Then, in one class he began to show things off a punch, and replicated something Soke did in his class previous day PERFECTLY. Suddenly it became clear and the bridge between Soke and Shiraishi became apparent; what Shiraishi feels as uke is indeed real, and he can replicate what Soke does quite well.
On this trip, I began to see more overlap between the movements and teachings of all the Shihan and even Soke. The principle of “takadoki” – or knee movement in Someya Sensei’s classes began to become apparent in all the teachers movements, as did Shiraishi Sensei’s shifting of balance, and Seno Sensei’s locking of the opponent’s spine, and Nagato Sensei’s positioning, as well as Noguchi Sensei’s subtle effects on balance and opponent’s reactions.
On face value they may seem to be studying different arts, but in reality it’s only a shift in focus. Even in Soke’s class, he appears to show things slightly different depending on the teacher there – almost teaching to their focus based on how he moves.
Truly to understand Soke, and even key elements of each teacher’s methods or styles, you have to train with all of them and find the overlap. Even in the waza of the techniques, there are all these key elements at play to varying degrees.
While studying each teacher, you may find “disagreement” on movement; each teacher has their own methodology and what they themselves are working on. But once you begin to see where their movement “agrees”, you’re understanding of the art as a whole will deepen.
There are no standards except the ones you bring
A big complaint some people have is that there is no “quality control” for ranking. Indeed this is maybe the most apparent in some of the Godan tests. For example some people actually pass without rolling. I know Victoria became a bit disenchanted by this, as I have on previous occasions.
It’s true there is very little structure; we have all these Ryuha we study, but not necessarily a standardized definitive way to approach all of the material.
I came to the simple conclusion that there is no standard except the one you hold for yourself. When I passed my Godan I rolled like my life was dependant on it – if I did anything else I would consider it a fail. Would I have officially passed without rolling? Maybe – but I held myself to a higher standard. That doesn’t mean I did it better, or have a better understanding – rather my perfectionist nature makes me demand more from myself than the status quo or bare minimum.
What I think happens for most people is they give power rather than take power, and that makes them frustrated. Think about it this way: you can take the stairs or the escalator. The net result or accomplishment is the same, but the experience and the challenge is different. Don’t let those on the escalator take anything away from climbing the stairs.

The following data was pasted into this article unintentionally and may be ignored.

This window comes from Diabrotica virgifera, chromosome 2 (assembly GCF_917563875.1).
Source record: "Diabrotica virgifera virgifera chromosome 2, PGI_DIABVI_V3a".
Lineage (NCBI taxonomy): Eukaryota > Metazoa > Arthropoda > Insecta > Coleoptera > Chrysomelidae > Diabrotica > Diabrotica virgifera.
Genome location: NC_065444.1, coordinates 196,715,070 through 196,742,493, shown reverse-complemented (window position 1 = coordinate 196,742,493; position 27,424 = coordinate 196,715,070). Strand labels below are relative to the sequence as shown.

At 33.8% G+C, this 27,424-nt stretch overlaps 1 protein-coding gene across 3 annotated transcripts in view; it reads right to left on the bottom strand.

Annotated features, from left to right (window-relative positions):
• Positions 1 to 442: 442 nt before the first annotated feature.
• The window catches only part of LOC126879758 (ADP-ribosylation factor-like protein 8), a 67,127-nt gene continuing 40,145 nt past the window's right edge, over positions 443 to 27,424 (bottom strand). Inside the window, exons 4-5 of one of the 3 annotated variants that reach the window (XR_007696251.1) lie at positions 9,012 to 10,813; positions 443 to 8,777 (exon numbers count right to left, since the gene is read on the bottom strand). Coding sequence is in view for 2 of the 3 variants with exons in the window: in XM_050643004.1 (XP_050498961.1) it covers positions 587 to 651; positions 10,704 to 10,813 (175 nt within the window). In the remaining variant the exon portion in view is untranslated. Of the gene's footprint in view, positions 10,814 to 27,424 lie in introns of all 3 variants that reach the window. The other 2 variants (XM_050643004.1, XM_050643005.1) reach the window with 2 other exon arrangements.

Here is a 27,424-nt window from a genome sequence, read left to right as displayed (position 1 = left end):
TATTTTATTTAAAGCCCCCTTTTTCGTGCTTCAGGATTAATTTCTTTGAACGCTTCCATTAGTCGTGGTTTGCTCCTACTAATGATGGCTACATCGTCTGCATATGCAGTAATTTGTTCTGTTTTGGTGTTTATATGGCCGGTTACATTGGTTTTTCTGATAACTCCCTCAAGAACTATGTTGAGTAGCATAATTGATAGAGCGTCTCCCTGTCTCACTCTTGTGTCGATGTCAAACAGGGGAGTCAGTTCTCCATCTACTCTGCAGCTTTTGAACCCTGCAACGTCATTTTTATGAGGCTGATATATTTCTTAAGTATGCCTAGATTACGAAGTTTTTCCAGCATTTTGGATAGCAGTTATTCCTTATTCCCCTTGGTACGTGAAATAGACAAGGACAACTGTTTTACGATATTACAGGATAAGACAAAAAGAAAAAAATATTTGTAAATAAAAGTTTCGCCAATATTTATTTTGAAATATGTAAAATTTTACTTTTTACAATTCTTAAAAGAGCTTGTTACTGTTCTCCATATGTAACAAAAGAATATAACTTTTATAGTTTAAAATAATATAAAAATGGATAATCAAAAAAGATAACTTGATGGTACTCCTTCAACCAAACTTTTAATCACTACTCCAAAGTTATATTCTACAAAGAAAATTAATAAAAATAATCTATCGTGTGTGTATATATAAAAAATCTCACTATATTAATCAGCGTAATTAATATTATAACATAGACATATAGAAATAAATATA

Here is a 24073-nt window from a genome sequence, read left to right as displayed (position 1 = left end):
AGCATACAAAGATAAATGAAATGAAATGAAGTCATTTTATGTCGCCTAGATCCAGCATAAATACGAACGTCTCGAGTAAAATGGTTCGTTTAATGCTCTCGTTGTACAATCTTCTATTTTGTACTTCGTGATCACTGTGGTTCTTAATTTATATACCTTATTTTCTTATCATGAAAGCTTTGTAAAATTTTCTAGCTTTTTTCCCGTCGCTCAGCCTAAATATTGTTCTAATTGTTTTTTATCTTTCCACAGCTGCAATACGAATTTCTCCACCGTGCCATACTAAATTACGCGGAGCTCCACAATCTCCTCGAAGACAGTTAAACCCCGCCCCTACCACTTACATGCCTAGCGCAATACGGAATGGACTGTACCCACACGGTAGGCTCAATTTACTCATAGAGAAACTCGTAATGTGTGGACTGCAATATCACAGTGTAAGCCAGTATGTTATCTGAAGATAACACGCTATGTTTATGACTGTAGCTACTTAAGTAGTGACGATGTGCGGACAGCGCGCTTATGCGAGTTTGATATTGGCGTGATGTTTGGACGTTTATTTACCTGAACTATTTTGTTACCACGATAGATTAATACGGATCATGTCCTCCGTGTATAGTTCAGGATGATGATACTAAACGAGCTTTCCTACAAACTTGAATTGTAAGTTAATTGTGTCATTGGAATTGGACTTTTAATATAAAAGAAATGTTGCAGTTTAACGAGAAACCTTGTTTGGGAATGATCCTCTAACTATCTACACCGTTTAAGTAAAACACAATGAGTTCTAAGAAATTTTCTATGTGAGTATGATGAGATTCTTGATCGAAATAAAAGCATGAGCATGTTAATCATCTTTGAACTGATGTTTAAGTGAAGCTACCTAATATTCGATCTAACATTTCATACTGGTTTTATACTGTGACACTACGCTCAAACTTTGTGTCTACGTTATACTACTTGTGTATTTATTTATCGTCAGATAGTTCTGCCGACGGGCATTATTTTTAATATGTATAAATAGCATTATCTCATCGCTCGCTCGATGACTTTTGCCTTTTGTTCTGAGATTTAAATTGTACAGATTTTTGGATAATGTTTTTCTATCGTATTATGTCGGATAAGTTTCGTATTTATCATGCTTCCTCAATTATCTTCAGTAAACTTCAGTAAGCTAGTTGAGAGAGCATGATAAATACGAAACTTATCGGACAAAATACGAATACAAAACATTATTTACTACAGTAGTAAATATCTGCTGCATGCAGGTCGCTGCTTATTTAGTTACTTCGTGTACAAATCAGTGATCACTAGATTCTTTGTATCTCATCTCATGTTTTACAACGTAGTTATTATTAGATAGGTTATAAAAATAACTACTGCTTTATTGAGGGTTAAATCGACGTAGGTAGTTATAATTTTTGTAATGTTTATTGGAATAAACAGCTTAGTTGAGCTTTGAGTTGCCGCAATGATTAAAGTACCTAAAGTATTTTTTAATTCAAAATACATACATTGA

No one really understands all of it.
I think there are many of those with real deep insights into the Bujinkan, it’s art and it’s history. But I don’t think any one person has all the answers – not even Soke. That doesn’t mean that you shouldn’t seek answers, just be prepared that at some point you have to figure it out yourself. Just keep watching, learning, listening, and take things with a grain of salt.
I also think this is part of the Japanese culture; in Japan you’re rarely told something explicitly. Rather, it is expected that you pay attention and find the answers yourself without being told what to do.
I guess I’m an 8th Dan now
Something VERY unexpected happened this trip: Nagato Sensei recommended me for 8th Dan.
I have been working very hard this past 3 years to live up to being a Godan, and part of me was looking for a bit of encouragement that I’ve been heading in the right direction. Really though, a simple nod of approval would have been enough.
I trained quite a bit on Nagato movement at home, since it was something I struggled with on previous trips. Nagato is familiar with our school, and during a break began to ask about Shihan Woodard and the dojo. I explained that I had bought the school. He asked what rank I was. I said I became a Godan in September of 2012. He said that it was time for the next rank. I was appreciative and excited that I was noticed. Hopefully he is starting to remember me, and maybe I’m starting to show some improvement.
When he called me over to the back office he said that he was going to promote me to 8th Dan. I was speechless. He asked me if that was okay. I explained that I was in shock, and that I didn’t feel worthy. “Ah – no confidence” he said. He then went on to say that it was up to me to live up to it, and that as a teacher, students are looking to me. I told him that I remember he said not to pass up rank, but I added that “I’m here for the training not just for rank.”
“I know”. He then handed me his recommendation.